Mahler began to write the text of Das klagende Lied (The Song of Lamentation) at age 18, inspired by the Brothers Grimm gothic horror tale “Der singende Knochen” (“The Singing Bone”) during 1878 – his final year in the Conservatory in Vienna.
After graduation, Mahler composed the music, completing it in 1880. He then entered the competition for the Beethoven Prize of the Society of Friends of Music, hoping to win (he did not) the funds needed to produce the gigantic work: a huge undertaking calling for a massive orchestra, chorus, and soloists, the entire work taking over an hour to perform.
The first performance took place in 1901, with Mahler himself conducting, by which time the composer had subjected his original score to some significant downsizing.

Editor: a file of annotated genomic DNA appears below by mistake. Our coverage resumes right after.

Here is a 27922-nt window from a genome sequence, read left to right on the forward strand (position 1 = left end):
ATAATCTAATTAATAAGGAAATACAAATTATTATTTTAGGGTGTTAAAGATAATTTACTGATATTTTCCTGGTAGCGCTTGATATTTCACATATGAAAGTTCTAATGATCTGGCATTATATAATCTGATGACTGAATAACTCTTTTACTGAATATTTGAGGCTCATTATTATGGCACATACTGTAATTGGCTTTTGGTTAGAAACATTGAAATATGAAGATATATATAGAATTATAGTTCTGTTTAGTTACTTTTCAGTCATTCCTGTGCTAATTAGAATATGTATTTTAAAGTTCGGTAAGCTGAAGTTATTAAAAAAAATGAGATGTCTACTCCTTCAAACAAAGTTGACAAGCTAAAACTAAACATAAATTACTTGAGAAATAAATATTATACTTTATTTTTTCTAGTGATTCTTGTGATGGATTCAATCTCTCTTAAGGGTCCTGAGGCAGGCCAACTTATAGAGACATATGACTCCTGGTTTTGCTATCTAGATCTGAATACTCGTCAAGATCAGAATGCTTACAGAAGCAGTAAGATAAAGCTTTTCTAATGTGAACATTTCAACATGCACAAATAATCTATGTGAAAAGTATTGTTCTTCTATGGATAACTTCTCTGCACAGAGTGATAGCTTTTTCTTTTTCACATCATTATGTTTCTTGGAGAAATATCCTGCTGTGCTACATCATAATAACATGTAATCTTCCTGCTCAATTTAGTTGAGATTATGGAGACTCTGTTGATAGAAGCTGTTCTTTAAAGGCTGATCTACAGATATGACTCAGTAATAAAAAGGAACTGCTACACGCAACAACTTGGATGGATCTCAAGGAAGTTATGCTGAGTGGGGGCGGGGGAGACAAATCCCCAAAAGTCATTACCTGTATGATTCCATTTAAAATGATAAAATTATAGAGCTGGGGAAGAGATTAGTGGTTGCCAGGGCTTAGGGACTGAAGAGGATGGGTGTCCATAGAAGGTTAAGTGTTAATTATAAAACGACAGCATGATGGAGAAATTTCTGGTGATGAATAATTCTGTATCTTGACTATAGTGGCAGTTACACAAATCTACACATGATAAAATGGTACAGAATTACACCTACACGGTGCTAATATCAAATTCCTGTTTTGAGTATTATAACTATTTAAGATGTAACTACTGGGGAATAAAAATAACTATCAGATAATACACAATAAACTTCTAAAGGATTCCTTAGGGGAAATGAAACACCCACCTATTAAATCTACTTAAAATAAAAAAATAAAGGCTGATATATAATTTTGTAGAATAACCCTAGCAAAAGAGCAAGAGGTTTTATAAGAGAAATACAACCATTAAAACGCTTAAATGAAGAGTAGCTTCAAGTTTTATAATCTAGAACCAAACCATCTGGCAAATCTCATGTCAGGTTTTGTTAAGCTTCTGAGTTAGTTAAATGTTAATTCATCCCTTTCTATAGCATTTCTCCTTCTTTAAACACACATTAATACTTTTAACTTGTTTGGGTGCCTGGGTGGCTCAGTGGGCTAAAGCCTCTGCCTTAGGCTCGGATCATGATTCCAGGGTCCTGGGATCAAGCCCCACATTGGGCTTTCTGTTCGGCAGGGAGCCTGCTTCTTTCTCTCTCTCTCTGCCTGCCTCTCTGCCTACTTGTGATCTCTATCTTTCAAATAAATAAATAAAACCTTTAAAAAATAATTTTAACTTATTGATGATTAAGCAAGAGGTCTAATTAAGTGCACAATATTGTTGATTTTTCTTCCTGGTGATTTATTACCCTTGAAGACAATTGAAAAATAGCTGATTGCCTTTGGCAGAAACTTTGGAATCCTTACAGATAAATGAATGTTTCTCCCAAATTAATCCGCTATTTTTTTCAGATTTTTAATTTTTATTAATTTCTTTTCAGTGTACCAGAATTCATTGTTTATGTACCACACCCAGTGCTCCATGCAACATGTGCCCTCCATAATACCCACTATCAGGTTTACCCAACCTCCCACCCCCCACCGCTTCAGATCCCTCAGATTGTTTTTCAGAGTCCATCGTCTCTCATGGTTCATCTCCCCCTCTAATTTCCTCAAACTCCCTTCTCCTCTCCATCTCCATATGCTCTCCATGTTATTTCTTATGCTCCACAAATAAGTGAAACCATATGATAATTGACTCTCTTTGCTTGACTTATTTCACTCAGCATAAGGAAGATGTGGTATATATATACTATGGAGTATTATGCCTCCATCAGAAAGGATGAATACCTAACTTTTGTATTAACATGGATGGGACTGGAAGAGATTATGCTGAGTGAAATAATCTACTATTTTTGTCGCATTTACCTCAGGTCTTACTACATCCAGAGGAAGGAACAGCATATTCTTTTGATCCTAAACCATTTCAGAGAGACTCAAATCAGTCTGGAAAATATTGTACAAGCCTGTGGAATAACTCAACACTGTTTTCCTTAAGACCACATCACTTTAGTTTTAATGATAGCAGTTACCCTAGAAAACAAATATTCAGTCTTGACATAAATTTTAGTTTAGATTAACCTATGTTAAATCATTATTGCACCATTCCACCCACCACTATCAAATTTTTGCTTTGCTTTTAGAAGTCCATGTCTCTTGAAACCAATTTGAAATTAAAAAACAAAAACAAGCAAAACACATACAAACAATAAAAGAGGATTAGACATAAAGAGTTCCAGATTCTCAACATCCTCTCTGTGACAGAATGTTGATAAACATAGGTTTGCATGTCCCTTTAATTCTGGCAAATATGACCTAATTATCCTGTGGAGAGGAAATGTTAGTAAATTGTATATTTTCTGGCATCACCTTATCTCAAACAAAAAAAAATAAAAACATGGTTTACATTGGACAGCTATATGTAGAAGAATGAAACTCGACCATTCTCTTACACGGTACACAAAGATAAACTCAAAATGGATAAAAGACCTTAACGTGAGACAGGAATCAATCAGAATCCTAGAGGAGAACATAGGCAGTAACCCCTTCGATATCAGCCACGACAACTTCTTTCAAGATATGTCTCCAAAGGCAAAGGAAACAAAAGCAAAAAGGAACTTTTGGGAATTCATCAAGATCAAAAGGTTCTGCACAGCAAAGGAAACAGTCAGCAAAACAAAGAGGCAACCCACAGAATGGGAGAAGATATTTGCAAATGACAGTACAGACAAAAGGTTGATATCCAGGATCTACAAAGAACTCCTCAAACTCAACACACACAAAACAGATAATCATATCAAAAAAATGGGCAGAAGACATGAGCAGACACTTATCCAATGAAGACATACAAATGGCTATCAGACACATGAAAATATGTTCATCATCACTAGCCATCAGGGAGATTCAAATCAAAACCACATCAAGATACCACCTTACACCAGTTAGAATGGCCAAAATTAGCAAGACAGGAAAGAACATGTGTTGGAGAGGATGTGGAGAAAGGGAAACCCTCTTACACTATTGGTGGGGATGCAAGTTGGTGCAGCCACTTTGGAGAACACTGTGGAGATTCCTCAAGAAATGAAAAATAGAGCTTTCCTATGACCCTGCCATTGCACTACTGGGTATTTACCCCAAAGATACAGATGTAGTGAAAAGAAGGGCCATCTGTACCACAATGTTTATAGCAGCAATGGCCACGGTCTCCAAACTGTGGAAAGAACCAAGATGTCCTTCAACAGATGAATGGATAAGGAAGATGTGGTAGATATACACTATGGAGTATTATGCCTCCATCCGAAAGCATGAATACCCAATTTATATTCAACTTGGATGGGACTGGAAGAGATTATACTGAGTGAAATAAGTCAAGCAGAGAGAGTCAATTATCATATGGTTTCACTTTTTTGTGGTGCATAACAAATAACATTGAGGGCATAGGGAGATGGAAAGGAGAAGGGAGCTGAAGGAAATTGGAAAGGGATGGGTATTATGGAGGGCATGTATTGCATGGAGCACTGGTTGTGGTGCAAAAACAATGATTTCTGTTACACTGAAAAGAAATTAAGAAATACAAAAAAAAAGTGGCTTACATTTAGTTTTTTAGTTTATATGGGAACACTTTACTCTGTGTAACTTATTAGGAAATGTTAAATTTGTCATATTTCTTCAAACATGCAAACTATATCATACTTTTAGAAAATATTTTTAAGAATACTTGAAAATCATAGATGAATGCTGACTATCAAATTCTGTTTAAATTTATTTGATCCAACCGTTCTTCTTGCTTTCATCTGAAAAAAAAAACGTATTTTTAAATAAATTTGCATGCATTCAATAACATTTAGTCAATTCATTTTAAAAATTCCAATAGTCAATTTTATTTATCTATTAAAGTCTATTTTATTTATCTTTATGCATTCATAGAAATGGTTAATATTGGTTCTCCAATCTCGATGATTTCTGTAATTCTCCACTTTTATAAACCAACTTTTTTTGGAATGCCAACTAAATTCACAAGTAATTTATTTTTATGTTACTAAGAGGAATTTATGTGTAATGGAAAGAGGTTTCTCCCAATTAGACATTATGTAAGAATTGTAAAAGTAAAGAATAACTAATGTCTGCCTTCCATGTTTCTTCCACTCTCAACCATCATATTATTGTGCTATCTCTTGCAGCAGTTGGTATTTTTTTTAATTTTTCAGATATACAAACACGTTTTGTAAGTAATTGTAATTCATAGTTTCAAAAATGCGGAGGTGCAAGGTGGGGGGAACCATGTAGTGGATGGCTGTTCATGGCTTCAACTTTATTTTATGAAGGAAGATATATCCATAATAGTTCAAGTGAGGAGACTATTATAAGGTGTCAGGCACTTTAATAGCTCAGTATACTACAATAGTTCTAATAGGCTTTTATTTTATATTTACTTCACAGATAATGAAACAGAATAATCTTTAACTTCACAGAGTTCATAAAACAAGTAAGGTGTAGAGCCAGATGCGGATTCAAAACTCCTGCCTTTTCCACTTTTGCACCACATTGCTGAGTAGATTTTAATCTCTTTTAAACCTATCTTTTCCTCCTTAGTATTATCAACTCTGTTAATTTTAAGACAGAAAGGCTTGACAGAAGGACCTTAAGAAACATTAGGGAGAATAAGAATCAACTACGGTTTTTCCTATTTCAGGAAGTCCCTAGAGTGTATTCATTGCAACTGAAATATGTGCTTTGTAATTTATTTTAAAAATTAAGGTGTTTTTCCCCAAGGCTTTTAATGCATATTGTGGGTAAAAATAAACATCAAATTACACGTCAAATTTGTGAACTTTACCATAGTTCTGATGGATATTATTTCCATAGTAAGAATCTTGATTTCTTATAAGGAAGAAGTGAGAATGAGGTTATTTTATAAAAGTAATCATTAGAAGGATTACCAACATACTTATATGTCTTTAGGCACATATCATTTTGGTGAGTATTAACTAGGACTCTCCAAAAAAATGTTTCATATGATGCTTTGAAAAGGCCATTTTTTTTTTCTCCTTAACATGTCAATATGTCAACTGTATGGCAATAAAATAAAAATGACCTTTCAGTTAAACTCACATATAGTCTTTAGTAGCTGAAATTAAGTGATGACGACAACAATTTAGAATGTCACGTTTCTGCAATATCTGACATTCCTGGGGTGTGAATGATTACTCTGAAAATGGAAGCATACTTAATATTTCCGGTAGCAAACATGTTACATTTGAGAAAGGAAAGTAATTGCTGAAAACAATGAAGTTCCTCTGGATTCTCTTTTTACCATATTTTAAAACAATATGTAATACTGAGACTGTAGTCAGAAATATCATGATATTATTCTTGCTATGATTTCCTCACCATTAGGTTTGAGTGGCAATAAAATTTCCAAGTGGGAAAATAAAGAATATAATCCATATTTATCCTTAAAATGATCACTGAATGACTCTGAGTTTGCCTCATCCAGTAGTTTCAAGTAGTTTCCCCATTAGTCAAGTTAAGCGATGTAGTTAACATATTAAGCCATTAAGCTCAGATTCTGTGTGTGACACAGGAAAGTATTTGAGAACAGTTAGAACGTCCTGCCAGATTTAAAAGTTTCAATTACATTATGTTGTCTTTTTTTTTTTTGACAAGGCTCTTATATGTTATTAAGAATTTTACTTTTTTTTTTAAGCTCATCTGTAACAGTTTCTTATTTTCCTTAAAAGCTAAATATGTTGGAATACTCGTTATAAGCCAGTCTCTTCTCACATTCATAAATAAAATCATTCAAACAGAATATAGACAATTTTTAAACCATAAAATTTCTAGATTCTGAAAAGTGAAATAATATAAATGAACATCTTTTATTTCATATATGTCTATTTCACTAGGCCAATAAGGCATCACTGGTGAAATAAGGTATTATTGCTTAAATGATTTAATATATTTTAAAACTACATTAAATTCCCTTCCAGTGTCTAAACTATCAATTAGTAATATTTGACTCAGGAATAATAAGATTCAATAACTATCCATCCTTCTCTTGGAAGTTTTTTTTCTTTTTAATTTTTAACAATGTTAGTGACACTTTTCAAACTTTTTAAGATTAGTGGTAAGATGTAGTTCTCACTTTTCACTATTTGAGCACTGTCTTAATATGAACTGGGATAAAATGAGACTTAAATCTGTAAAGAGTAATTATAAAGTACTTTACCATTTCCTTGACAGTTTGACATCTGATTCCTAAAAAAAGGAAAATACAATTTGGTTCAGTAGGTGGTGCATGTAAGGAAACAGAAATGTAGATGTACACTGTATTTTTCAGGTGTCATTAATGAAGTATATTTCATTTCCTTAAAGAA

This being a youthful work – notwithstanding the multiple revisions undertaken by Mahler – the composer’s trademark signatures are there, including the excesses that he outgrew by virtue of trial and error mid-career.
The orchestration is imaginative, massive, heavy on brass and percussion with plenty of late Romantic bombastic outbursts, the vocal writing calling for Wagnerian-sized voices capable of cutting through the thickness of the amassed orchestral forces of both the on-stage and off-stage ensembles. And yet the soloists’ music is expressive, with the high soprano Brigitte Poschner-Klebel getting the best singing morsels.
In the Orfeo label (ORF-C210021) CD released by NAXOS the late maestro Michael Gielen valiantly leads the Orff Vienna Radio Symphony Orchestra and the Wiener Singakademie chorus with an impressive group of artists: baritone Manfred Hemm, tenor David Rendall, David; mezzo-soprano Marjana Lipovšek, and soprano Brigitte Poschner-Klebel.
This is an exciting performance of a rarely performed work worthy of reexamination, as any Mahler should be.
Rafael de Acha www.RafaelMusicNotes.com